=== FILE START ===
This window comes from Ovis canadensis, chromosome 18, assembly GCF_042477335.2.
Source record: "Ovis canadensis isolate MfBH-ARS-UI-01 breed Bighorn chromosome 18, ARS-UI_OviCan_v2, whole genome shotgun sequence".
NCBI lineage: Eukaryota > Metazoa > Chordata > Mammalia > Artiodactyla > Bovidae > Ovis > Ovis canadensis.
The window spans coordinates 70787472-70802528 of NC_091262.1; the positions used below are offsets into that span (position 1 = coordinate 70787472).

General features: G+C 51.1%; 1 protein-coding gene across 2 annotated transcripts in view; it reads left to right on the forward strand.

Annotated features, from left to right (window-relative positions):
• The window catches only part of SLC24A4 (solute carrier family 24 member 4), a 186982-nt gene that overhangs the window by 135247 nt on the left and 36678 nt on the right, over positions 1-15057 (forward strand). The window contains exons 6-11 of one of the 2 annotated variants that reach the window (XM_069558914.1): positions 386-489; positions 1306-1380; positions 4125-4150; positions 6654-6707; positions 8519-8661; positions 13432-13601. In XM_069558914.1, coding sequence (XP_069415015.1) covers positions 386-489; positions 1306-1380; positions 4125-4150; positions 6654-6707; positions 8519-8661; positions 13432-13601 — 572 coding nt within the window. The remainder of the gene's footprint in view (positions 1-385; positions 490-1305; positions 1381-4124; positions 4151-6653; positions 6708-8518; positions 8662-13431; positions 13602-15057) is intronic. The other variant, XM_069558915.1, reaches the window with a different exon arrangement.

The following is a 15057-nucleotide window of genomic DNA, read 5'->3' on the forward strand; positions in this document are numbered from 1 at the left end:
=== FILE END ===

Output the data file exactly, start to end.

This window comes from Ovis canadensis, chromosome 18, assembly GCF_042477335.2.
Source record: "Ovis canadensis isolate MfBH-ARS-UI-01 breed Bighorn chromosome 18, ARS-UI_OviCan_v2, whole genome shotgun sequence".
NCBI lineage: Eukaryota > Metazoa > Chordata > Mammalia > Artiodactyla > Bovidae > Ovis > Ovis canadensis.
The window spans coordinates 70787472-70802528 of NC_091262.1; the positions used below are offsets into that span (position 1 = coordinate 70787472).

General features: G+C 51.1%; 1 protein-coding gene across 2 annotated transcripts in view; it reads left to right on the forward strand.

Annotated features, from left to right (window-relative positions):
• The window catches only part of SLC24A4 (solute carrier family 24 member 4), a 186982-nt gene that overhangs the window by 135247 nt on the left and 36678 nt on the right, over positions 1-15057 (forward strand). The window contains exons 6-11 of one of the 2 annotated variants that reach the window (XM_069558914.1): positions 386-489; positions 1306-1380; positions 4125-4150; positions 6654-6707; positions 8519-8661; positions 13432-13601. In XM_069558914.1, coding sequence (XP_069415015.1) covers positions 386-489; positions 1306-1380; positions 4125-4150; positions 6654-6707; positions 8519-8661; positions 13432-13601 — 572 coding nt within the window. The remainder of the gene's footprint in view (positions 1-385; positions 490-1305; positions 1381-4124; positions 4151-6653; positions 6708-8518; positions 8662-13431; positions 13602-15057) is intronic. The other variant, XM_069558915.1, reaches the window with a different exon arrangement.

The following is a 15057-nucleotide window of genomic DNA, read 5'->3' on the forward strand; positions in this document are numbered from 1 at the left end: